tantamount

adjective
tan·​ta·​mount | \ ˈtan-tə-ˌmau̇nt How to pronounce tantamount (audio) \

Definition of tantamount

: equivalent in value, significance, or effect a relationship tantamount to marriage

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Did You Know?

Tantamount comes from the Anglo-French phrase tant amunter, meaning "to amount to as much." This phrase comes from the Old French tant, meaning "so much" or "as much," and amounter, meaning "to ascend" or "to add up to." When tantamount first entered English, it was used similarly to the Anglo-French phrase, as a verb meaning "to be equivalent." "His not denying tant-amounteth to the affirming of the matter," wrote clergyman Thomas Fuller in 1659, for example. There was also a noun tantamount in the 17th century, but the adjective is the only commonly used form of the term nowadays.

Examples of tantamount in a Sentence

His statement was tantamount to an admission of guilt. They see any criticism of the President as tantamount to treason.
Recent Examples on the Web To the Scotts, the governor’s executive orders and mask mandate were tantamount to suggestions, since they were not approved by the California Legislature. Los Angeles Times, "In recall campaign against Newsom, rural California finds its moment," 12 Mar. 2021 The order — or the Becket Fund for Religious Liberty, which conducted the ensuing litigation in their name — asserted that even signing the form would be tantamount to their participating in the provision of contraception. Michael Hiltzik, Los Angeles Times, "Column: The GOP concocts a lie about Becerra suing nuns over contraception coverage," 26 Feb. 2021 The Deutsche Bank team, though, estimates that with as much as $465 billion of direct stimulus money about to start flowing, 37% of that being put into equities would be tantamount to a $170 billion infusion into Wall Street. Jacob Siegal, BGR, "I’m shocked at how some of you plan to spend your stimulus money," 25 Feb. 2021 In Georgia's 14th Congressional District, winning the Republican nomination is tantamount to winning the seat. David Jackson And Evan Lasseter, USA TODAY, "'Around here, Trump is king.' How Marjorie Taylor Greene got to Congress by running as the MAGA candidate," 18 Feb. 2021 Preventing this damage, or understanding the extent of it, is therefore tantamount in a world facing immense climate challenges. Caroline Delbert, Popular Mechanics, "Two Gigantic Antarctic Glaciers Are Breaking Free, Which Is Not Great," 16 Sep. 2020 Standing still — even for a moment — was tantamount to suicide. Josh Linkner, Detroit Free Press, "Make the leap or get swept away with the current," 13 Sep. 2020 Former staff with qualms about Project Chimps say insufficient preventative cardiac care there is tantamount to neglect. Greg Kahn, National Geographic, "Sanctuary for retired lab chimps embroiled in dispute over quality of its care," 8 July 2020 The 13-day layoff was not tantamount to a vacation, Brooks said. Jeff Mcdonald, ExpressNews.com, "COVID-ravaged Wizards glad to be in San Antonio — or anywhere," 24 Jan. 2021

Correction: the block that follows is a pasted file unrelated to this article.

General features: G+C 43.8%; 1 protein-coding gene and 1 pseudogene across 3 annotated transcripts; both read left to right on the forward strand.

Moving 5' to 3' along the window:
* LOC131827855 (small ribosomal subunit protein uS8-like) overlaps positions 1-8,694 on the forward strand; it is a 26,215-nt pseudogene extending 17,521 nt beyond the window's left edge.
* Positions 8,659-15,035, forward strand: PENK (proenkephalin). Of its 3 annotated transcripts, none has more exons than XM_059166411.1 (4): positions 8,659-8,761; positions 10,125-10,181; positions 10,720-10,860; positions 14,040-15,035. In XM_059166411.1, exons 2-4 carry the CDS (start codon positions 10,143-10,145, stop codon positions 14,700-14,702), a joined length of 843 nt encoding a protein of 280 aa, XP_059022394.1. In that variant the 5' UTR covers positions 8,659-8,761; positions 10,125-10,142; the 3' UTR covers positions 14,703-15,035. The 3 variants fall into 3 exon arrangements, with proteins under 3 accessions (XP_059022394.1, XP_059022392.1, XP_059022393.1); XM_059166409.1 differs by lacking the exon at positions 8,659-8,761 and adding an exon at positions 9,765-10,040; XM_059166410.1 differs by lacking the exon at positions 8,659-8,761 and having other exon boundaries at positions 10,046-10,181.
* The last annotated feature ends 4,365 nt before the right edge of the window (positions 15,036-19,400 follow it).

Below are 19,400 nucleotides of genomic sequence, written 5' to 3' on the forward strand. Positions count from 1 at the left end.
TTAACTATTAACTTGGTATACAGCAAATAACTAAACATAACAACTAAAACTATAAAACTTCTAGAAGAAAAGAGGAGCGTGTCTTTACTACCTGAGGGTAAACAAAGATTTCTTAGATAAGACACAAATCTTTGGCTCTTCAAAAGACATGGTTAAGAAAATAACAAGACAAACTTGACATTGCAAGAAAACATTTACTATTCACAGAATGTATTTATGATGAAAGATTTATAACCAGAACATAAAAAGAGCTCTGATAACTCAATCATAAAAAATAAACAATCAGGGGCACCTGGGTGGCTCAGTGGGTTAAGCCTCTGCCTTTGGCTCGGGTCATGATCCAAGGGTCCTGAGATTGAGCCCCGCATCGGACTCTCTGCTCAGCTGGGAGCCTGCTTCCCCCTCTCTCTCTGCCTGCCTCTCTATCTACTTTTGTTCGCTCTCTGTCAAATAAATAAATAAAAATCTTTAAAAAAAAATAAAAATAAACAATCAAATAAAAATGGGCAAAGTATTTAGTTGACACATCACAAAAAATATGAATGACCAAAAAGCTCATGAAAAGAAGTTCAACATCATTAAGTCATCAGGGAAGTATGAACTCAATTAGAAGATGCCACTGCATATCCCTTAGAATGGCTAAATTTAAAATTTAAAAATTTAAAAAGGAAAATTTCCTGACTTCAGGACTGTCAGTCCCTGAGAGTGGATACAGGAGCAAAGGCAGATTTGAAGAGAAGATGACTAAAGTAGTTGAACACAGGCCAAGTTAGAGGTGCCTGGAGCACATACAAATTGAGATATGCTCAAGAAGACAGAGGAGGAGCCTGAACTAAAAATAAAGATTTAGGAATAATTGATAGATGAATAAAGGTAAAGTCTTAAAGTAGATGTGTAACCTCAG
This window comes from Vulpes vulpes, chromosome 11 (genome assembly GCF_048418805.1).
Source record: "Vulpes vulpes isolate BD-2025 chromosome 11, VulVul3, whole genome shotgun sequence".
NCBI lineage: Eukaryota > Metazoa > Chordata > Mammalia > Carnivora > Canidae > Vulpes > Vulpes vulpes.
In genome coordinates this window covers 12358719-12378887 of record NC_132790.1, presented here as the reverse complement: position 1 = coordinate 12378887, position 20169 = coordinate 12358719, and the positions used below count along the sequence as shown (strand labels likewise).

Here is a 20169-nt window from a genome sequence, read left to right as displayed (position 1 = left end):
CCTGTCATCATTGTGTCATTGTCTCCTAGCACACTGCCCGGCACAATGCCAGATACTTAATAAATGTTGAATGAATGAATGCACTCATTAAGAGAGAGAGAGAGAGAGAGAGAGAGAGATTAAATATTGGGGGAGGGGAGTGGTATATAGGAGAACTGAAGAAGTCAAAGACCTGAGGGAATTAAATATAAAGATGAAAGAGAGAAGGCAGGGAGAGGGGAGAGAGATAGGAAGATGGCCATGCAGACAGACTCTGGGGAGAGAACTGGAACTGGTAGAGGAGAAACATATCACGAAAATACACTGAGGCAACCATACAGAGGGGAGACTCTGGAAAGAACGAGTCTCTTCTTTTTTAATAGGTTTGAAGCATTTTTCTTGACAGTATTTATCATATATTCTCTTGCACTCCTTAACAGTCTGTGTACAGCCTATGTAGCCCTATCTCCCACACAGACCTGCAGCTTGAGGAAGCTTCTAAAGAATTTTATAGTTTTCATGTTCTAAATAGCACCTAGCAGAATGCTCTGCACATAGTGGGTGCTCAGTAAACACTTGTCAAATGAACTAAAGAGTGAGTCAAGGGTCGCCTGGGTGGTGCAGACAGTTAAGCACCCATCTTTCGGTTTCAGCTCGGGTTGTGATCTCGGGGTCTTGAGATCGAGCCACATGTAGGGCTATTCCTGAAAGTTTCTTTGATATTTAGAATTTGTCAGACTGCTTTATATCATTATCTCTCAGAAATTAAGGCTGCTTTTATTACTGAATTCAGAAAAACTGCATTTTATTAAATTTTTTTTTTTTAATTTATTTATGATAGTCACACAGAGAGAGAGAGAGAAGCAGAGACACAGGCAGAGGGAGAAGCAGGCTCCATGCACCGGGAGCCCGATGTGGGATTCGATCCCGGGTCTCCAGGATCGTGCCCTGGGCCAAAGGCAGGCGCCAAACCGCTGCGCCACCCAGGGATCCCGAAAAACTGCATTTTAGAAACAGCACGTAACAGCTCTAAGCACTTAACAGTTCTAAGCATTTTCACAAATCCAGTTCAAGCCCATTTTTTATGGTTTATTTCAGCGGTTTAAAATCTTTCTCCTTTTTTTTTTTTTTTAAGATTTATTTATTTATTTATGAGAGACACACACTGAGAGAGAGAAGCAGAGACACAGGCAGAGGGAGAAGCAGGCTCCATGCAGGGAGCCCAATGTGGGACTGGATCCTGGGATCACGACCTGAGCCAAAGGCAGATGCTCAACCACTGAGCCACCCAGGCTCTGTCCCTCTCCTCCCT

These example sentences are selected automatically from various online news sources to reflect current usage of the word 'tantamount.' Views expressed in the examples do not represent the opinion of Merriam-Webster or its editors. Send us feedback.

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First Known Use of tantamount

1641, in the meaning defined above

History and Etymology for tantamount

obsolete tantamount, noun, equivalent, from Anglo-French tant amunter to amount to as much

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Time Traveler for tantamount

Time Traveler

The first known use of tantamount was in 1641

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Last Updated

25 Mar 2021

Cite this Entry

“Tantamount.” Merriam-Webster.com Dictionary, Merriam-Webster, https://www.merriam-webster.com/dictionary/tantamount. Accessed 18 Apr. 2021.

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More Definitions for tantamount

tantamount

adjective

English Language Learners Definition of tantamount

: equal to something in value, meaning, or effect

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Comments on tantamount

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